The World Bank and IMF have been promoting these policies for more than twenty years. In the period since 1980, when the IMF/World Bank had the most power over economic policy, income per person has fallen by 20% in Africa and grew just 7% in Latin America. By contrast, during the previous era from 1960-1980, income per person increased by 34% in Africa and 73% in Latin America. Structural adjustment has failed to promote economic growth in these regions. Moreover, non-governmental organizations that were part of a five-year, eight-country review of structural adjustment policies called the Structural Adjustment Participatory Review Initiative (SAPRI) concluded in 2002 that these policies have exacerbated rather than reduced poverty and environmental degradation. Despite the record of failure, the World Bank and IMF continue to pursue these policies today.

..Nearly 40 countries south of the Sahara have over the past two decades adopted the free-market reforms . .structural adjustment programs. in development jargon . prescribed by such lenders as the World Bank and International Monetary Fund. But in the generation since independence, sub-Saharan Africa has never been so poor.. -- Jon Jeter, Washington Post,

In May 2001, a World Bank adjustment loan to Ghana required that water fees be nearly doubled, and more fee hikes are planned as the system is readied for privatization. The increases in costs have put clean water out of the price range of the poor and have led to cholera outbreaks that have killed hundreds, as people are forced to drink contaminated water.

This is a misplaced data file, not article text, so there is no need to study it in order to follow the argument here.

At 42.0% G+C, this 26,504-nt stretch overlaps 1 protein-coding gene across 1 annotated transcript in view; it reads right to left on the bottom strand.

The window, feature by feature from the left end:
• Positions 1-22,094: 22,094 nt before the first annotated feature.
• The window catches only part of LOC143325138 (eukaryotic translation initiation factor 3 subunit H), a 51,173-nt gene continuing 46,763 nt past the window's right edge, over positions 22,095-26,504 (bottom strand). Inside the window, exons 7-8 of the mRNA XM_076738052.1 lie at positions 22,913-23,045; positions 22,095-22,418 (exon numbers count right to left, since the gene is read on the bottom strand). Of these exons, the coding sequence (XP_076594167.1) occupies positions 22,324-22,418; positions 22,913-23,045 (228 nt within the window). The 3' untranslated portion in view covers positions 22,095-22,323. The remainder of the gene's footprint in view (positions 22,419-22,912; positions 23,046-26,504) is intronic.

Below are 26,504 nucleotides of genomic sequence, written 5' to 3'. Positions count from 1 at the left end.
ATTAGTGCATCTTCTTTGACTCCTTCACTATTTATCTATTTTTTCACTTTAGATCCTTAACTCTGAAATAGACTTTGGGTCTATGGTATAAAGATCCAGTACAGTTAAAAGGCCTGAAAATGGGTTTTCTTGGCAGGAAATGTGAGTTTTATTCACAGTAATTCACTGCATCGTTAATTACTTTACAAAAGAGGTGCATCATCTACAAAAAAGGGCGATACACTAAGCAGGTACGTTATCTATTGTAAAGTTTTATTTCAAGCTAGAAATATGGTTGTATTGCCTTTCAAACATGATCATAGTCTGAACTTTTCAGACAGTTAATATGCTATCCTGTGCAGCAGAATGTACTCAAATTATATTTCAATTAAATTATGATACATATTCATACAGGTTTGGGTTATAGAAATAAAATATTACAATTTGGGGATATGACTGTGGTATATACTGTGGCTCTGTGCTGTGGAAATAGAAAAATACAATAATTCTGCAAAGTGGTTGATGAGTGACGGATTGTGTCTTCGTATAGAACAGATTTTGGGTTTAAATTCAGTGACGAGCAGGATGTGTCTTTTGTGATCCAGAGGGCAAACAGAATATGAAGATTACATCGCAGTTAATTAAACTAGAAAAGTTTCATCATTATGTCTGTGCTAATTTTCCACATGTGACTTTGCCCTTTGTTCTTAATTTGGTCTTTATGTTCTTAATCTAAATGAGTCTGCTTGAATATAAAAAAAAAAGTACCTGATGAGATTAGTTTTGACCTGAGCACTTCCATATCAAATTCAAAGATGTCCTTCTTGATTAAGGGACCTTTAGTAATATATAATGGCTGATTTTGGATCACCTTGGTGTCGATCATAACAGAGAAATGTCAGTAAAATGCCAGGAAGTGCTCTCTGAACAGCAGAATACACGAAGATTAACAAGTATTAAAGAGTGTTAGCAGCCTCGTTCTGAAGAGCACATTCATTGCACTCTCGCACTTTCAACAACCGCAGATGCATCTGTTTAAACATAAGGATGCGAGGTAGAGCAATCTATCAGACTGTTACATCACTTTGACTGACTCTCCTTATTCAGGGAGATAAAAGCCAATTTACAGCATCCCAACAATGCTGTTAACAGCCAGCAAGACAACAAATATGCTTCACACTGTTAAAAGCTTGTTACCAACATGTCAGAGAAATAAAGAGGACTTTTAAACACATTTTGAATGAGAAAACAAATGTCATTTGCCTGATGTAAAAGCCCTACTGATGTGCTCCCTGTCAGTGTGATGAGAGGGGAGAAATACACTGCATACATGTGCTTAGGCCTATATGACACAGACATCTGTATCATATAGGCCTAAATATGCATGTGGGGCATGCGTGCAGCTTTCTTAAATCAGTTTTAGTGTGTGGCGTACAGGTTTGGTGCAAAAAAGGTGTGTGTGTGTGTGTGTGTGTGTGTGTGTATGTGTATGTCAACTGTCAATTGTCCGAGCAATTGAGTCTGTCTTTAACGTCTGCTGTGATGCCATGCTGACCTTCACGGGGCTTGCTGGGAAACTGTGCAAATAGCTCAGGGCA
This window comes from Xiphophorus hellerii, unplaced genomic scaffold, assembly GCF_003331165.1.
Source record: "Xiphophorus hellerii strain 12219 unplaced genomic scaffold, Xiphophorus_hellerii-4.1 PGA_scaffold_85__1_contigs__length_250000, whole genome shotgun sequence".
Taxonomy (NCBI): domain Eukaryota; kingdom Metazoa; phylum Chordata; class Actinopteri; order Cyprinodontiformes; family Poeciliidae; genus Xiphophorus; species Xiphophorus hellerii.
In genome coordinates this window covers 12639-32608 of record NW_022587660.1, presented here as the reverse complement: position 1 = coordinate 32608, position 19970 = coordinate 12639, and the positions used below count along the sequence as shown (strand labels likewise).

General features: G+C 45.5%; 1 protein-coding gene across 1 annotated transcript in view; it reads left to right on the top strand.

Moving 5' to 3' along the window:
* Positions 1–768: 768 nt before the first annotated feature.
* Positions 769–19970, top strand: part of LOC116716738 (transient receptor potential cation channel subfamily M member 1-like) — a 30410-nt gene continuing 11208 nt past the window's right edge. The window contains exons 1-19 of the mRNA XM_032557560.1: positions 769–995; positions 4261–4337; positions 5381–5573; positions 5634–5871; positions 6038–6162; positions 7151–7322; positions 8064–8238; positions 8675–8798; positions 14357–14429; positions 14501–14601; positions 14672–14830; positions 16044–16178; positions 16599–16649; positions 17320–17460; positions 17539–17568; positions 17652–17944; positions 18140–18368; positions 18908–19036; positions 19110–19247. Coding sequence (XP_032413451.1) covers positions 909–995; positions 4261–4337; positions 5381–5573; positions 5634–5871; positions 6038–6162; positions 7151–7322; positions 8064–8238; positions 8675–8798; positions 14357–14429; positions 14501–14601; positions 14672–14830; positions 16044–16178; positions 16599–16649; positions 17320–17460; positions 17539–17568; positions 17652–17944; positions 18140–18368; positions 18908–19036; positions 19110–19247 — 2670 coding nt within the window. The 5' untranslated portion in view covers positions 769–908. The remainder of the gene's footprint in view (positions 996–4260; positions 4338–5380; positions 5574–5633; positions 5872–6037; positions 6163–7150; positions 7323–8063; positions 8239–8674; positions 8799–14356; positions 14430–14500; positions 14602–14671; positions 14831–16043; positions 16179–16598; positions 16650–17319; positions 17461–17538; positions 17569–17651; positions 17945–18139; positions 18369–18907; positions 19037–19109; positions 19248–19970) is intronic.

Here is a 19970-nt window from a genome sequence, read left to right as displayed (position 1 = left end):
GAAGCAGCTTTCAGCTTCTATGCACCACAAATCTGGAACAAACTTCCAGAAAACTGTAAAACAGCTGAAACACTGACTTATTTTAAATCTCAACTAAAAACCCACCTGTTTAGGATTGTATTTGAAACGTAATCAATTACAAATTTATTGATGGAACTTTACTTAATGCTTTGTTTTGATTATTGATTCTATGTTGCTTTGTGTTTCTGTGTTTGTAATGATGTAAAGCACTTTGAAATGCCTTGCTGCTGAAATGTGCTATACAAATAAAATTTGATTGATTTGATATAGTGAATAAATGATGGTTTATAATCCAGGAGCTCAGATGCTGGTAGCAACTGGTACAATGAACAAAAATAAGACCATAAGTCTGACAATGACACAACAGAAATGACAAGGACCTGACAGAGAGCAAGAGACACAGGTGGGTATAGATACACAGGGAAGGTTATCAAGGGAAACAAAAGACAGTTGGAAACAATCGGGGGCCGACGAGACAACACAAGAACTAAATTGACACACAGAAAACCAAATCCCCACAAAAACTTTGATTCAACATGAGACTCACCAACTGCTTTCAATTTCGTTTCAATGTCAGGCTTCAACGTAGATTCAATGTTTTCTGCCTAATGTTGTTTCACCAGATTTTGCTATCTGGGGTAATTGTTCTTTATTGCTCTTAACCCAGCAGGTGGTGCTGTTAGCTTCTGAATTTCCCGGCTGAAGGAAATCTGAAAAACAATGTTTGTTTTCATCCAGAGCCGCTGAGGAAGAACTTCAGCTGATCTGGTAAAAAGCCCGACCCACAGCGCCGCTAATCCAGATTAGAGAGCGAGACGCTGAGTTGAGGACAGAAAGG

The World Bank has now renamed its adjustment loans (now calling them "Poverty Reduction Support Credits" and "Development Support Loans"). But the content of the loans has shifted only slightly, with heavy emphasis still placed on privatization, trade liberalization, and private sector involvement. Short shrift is given to the environmental and social impacts of this type of lending, which comprised a record 64% of all IBRD lending in 2002.

World Bank Projects and the Environment

The World Bank continues to lend for controversial and environmentally harmful projects. The World Bank Group has provided $24 billion for fossil fuel projects (oil, gas, and coal) since 1992, compared to just over $1 billion over the same period for renewables.. The nonprofit advocacy group Sustainable Energy and Economy Network has also shown that World Bank financing of fossil fuels since 1992 has leveraged enough fossil fuel production to generate almost double the amount of carbon dioxide that was emitted globally in the year 2000, contributing significantly to global warming.

In June 2000, the World Bank Group joined three of the world.s largest oil companies to finance the Chad-Cameroon Oil Pipeline in central Africa. The $3.5 billion project is disrupting fragile ecosystems and putting the people and wildlife that depend on them at risk.